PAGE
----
The Maryland Dept. of Transportation will have to reconsider a protest lodged by the losing bidder for the initial phase of its $9-billion Express Lanes project, according to a Feb. 17 state circuit court judge's ruing. The decision likely stalls the state's ambitious plan to add capacity along portions of the I-495/Beltway and I-270 west of Washington, DC, using a progressive public-partnership.
Montgomery County Circuit Court Judge John M. Maloney largely rejected the agency's assertion that the project’s losing bid team—Capital Express Mobility Partners, led by Ferrovial-owned infrastructure developer Cintra—had missed stated deadlines to protest the state's February 2021 selection of Transurban/Macquarie Infrastructure-led Accelerate Maryland Partners for the project’s predevelopment phase.
Of the three proposals MDOT considered for the project, the Cintra-led one received the highest technical rating and the lowest financial score.
Conversely, Transurban/Macquarie received the highest financial score and a “Good” technical score.
The Cintra team argued that Transurban/Macquarie should not have been allowed to substitute itself as lead contractor after original team contractor Archer Western withdrew soon after the contract shortlist was announced in July 2020.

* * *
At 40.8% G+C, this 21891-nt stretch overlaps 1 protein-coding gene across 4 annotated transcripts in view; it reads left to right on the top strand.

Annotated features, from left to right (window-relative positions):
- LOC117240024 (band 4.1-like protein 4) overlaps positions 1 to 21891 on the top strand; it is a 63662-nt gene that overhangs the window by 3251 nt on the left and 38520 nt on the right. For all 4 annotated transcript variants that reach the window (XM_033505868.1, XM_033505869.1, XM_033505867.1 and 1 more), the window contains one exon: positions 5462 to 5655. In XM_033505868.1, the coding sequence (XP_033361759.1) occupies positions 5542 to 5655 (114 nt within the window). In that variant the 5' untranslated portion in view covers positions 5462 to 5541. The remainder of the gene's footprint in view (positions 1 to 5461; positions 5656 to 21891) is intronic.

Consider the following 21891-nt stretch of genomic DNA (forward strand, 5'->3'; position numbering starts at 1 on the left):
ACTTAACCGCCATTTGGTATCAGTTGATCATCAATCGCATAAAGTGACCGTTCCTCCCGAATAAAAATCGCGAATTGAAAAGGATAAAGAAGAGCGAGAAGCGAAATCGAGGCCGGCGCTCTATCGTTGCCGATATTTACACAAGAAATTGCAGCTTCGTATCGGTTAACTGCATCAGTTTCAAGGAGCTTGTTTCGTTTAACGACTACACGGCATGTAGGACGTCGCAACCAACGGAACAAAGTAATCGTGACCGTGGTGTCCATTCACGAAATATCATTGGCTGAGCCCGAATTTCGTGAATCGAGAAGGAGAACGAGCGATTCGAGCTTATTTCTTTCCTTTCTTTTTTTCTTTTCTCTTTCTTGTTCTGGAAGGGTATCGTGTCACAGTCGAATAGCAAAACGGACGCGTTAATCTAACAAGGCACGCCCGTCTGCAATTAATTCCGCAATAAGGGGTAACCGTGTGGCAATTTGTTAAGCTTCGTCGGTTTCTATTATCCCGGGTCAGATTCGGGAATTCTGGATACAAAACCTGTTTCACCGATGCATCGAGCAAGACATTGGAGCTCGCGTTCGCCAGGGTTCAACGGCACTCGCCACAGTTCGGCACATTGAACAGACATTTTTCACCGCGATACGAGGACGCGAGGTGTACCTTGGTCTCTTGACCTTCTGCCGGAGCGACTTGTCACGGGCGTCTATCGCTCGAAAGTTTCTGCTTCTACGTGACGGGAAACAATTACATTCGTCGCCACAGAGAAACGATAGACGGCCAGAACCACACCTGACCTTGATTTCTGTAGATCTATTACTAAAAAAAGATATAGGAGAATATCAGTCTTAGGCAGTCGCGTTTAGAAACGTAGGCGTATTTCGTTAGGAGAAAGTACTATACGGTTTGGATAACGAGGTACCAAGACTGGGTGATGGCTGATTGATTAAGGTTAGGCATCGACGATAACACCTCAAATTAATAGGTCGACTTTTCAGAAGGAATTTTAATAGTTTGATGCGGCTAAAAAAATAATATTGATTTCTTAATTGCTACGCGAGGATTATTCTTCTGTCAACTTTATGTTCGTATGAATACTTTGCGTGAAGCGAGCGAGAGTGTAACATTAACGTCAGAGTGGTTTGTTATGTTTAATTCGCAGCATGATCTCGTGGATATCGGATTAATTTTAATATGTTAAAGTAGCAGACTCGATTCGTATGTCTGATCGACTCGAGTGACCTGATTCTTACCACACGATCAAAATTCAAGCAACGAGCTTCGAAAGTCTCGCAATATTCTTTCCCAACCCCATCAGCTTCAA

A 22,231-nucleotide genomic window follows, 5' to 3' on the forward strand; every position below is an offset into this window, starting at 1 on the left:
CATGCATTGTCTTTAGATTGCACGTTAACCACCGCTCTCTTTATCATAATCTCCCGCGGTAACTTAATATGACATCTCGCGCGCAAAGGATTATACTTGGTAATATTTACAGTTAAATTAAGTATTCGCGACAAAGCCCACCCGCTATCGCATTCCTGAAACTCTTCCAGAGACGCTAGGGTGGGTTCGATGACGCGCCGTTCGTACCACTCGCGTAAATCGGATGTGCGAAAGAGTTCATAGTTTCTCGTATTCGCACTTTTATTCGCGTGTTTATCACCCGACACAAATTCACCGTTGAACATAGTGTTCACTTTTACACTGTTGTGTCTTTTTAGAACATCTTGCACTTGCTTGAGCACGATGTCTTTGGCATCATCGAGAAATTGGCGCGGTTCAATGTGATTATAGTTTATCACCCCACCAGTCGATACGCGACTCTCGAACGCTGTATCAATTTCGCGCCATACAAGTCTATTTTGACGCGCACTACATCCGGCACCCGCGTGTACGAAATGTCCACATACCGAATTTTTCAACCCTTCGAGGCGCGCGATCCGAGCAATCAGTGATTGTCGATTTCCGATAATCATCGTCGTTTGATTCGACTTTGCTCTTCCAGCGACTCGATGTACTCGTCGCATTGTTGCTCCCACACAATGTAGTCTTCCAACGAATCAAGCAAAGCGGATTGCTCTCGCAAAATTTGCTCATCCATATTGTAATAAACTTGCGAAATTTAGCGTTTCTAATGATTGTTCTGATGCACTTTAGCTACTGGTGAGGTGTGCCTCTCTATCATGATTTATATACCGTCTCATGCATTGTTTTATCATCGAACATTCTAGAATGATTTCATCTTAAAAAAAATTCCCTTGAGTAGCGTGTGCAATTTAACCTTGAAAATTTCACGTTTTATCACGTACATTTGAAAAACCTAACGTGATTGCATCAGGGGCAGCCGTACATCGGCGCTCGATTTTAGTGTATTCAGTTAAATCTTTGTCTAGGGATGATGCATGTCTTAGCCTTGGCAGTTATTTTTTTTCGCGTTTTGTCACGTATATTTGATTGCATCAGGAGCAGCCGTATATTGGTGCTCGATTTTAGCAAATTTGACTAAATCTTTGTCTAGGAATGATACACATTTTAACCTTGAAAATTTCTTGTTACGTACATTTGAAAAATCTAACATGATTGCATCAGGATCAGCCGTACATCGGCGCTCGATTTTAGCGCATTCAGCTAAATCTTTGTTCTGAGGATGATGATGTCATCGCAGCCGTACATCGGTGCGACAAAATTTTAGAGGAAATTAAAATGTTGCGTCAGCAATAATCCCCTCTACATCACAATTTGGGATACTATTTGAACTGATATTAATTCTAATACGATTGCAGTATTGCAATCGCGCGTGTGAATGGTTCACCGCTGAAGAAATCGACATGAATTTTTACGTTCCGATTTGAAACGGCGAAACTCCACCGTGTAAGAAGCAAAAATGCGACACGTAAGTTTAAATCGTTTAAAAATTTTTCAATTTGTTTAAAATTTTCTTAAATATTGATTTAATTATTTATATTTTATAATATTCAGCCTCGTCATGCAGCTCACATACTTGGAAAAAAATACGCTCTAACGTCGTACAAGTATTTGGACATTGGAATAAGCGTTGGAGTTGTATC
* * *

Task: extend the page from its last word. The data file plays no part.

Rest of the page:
Cintra also claimed that the Transurban/Macquarie bid was based on unreasonably low assumptions for construction costs, and that absent a lead contractor, it would be unable “to identify and mitigate construction risks until it is too late,” according to protest documents. As such, Cintra sought to either disqualify the Transurban/Macquarie team or reopen the bid process.
Although MDOT has given other reasons for twice rejecting Cintra’s arguments, Maloney’s decision means the agency must now reconsider them unless either side chooses to appeal. Cintra’s attorneys have stated publicly that they expect the protest to be rejected yet again, potentially setting the stage for a broader lawsuit against the state agency.
Officials from the agency have yet to comment.
Also uncertain is the fate of MDOT’s seven-month-old contract with Transurban/Macquarie, which includes exclusive rights to negotiate the project’s multi-billion-dollar construction contract and 50-year operations/maintenance concession. The team is reportedly in the process of selecting a new contractor as it proceeds with design work at its own expense.
The controversy comes as Maryland looks to resume full-scale construction work on another controversial transportation P3—the half-built $3.4 billion Purple Line light-rail system, which has been mired in delays and cost overruns that led to the acrimonious departure of the original design-build team.
A recently state-approved contract between Purple Line Transit Partners, the private consortium managing the Purple Line for MDOT, and the U.S. branches of Spanish builders Dragados and OHL calls for the project to be completed by fall 2026 at a cost that is $1.4 billion more than originally budgeted.